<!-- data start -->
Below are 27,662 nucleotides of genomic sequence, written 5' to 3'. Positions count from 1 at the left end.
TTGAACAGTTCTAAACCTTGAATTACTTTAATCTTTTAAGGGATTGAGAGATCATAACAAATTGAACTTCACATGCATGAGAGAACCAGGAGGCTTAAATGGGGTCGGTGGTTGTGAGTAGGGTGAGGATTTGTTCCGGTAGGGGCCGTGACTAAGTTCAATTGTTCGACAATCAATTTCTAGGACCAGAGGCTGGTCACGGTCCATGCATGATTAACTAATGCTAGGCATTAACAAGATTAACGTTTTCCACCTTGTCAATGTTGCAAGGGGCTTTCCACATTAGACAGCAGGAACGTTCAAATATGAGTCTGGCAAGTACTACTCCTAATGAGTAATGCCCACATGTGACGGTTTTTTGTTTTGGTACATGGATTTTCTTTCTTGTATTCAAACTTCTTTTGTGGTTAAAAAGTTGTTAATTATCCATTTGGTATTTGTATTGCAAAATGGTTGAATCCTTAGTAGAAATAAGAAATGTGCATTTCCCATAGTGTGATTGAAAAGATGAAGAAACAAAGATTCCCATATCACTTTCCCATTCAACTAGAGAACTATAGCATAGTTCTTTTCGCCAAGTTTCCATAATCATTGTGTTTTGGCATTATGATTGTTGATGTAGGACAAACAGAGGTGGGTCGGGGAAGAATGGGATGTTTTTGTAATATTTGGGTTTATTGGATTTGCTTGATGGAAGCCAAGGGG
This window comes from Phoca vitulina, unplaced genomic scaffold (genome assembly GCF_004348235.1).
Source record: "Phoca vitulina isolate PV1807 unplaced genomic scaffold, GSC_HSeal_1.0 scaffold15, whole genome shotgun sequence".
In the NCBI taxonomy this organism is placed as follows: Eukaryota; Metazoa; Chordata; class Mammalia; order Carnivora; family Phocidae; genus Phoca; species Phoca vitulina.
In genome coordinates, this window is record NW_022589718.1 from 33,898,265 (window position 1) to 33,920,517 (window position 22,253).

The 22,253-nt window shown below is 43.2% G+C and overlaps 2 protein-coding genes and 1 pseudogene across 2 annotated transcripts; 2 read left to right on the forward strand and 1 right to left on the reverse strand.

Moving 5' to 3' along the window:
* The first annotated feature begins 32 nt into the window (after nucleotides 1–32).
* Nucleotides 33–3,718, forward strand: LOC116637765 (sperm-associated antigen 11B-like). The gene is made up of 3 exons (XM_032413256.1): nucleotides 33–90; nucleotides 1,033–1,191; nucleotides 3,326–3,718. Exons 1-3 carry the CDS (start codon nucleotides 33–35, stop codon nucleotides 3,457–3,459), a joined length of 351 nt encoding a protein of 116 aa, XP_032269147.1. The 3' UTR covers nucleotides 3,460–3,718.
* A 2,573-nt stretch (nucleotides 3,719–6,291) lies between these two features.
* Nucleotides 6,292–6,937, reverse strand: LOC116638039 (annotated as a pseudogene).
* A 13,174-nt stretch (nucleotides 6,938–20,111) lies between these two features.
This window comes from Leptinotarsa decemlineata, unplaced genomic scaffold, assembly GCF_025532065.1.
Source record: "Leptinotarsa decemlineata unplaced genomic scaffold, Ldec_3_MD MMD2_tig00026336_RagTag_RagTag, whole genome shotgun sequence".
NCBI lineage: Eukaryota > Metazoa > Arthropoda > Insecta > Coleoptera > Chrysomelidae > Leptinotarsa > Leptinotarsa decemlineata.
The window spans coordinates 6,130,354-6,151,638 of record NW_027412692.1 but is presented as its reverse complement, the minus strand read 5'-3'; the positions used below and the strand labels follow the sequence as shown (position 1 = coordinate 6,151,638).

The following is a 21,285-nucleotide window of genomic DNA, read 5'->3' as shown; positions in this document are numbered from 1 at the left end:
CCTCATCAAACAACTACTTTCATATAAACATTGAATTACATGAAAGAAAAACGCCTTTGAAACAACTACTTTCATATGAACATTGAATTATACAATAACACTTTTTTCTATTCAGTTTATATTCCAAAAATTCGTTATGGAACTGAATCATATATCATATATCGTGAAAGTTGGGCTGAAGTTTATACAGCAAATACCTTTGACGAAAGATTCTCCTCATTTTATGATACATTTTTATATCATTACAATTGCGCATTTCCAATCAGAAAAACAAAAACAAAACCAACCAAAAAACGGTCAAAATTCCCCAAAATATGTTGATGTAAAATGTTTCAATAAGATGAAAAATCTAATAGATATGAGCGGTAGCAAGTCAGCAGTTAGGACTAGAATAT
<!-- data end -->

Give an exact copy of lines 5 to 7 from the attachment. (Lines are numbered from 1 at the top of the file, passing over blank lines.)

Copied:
In the NCBI taxonomy this organism is placed as follows: Eukaryota; Metazoa; Chordata; class Mammalia; order Carnivora; family Phocidae; genus Phoca; species Phoca vitulina.
In genome coordinates, this window is record NW_022589718.1 from 33,898,265 (window position 1) to 33,920,517 (window position 22,253).

The 22,253-nt window shown below is 43.2% G+C and overlaps 2 protein-coding genes and 1 pseudogene across 2 annotated transcripts; 2 read left to right on the forward strand and 1 right to left on the reverse strand.